If you ascribe to the theory that the universe is one big giant humongous source of energy, then you might agree that when you have an idea, you’re actually tapping in to the consciousness that already exists. In other words, it ain’t original.
Thus, I shouldn’t have been surprised when six weeks after I came up with this wonderful bit of ingenuity… one of Oprah’s good friends published a book on the same subject.
So I moved on. Just you wait though. I’m thinking about one now that could be big. We’re talking really big.
During their first homestand of the season, the Astros celebrated the World Series title in style – giving away all kinds of collectibles for fans. Saturday’s loyalty reward was a replica World Series ring, which looks darn close to the $11,000 one players and employees received in an earlier pregame ceremony (other than the fact their 200+ diamonds were real).
So when my son and his girlfriend invited Kathy and me to join them at Minute Maid Park, of course we said yes. Knowing there would be high demand for the ring – given to the first 10,000 fans in attendance – we arrived several hours early. After walking three blocks from a parking lot, we were surprised to see the line wrapping around the stadium.
Not content to join the masses without checking out other entrances, my son ventured around the corner and texted us to join him. Five minutes later we were through the metal detector and inside. Then we learned they had just run out of rings.
Personally, this isn’t a big deal to me, as I’m not much of a collector. However, when I think of all those fans who were still outside in that long line – who arrived long before we did and probably didn’t learn for another hour their efforts would be unrewarded – I can’t help but think the Astros missed a great opportunity.
Perhaps the next time they win the World Series, whether this season or after another 54-year wait – they’ll give every fan who attends the game a ring. That way everybody goes home happy.
The first Chick-fil-A sandwich I ever ate was more than 30 years ago in Ft. Worth. The father of a guy I knew was their regional franchise director – and I stopped in soon after he told me about it. That was the first of at least a dozen visits a year, so it’s safe to say, I’ve eaten more than 300 of them… each served with a couple dill pickle chips on top.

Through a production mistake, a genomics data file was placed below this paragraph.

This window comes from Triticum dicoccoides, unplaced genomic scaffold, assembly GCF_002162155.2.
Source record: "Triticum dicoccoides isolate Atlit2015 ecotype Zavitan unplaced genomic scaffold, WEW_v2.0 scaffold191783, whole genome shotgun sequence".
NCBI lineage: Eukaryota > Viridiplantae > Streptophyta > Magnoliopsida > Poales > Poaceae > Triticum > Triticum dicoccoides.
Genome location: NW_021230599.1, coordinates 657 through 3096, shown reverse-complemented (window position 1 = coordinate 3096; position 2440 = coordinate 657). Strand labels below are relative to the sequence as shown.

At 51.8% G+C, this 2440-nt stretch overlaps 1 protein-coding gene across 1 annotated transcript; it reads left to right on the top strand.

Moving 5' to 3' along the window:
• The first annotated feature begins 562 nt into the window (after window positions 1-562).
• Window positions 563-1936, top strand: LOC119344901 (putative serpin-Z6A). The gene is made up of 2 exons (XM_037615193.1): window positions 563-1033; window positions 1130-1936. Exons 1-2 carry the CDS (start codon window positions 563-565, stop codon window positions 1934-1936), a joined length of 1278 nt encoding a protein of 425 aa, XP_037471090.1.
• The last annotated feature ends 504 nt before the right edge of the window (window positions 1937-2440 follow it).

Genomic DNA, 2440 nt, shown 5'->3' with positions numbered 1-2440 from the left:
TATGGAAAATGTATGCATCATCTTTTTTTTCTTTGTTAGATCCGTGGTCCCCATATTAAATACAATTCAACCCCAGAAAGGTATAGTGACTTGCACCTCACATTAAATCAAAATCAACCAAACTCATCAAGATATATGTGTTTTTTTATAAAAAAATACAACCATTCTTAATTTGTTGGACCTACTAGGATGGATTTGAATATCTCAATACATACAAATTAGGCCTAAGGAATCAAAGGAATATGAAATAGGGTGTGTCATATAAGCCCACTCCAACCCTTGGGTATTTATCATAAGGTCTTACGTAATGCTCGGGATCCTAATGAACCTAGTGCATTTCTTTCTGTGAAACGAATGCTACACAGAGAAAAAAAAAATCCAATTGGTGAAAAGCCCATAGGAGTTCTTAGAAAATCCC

While Chick-fil-A expanded its menu over the decades, the classic crispy fried chicken breast sandwich is still the best seller. Those ‘Eat mor Chikin’ cows in the television commercials and on billboards around the country know a good thing when they see it.
Recently I read the average Chick-fil-A does more than $3 million in sales annually. That’s a lot of sandwiches at $3 each. I’ve heard the location right by our house is one of the best in the system… and since there is a line nonstop from early morning, through rush-time lunch, mid-afternoon and well into the dinner hours, their sales must be amazing. (Imagine if they opened on Sundays!)
In contrast, the franchise that started the chicken craze way back in the 50’s with its secret recipe – despite a recent run of television spots featuring well-known actors impersonating the Colonel – averages just under $1 million per location. KFC (rebranded to lessen the Fried focus) doesn’t quite meet the AAAA grade of its rival.
The lesson here comes straight out of Jack Palance in “City Slickers”. Find your one thing and do it really well. Multiple that by 2,000+ locations and you impact a lot of people with a smiling “Welcome to Chick-fil-A” and a cheery “My pleasure to serve you” sendoff.
Note: About 10 years ago, I started ordering the healthier grilled version on most visits to Chick-fil-A. Getting older has its drawbacks.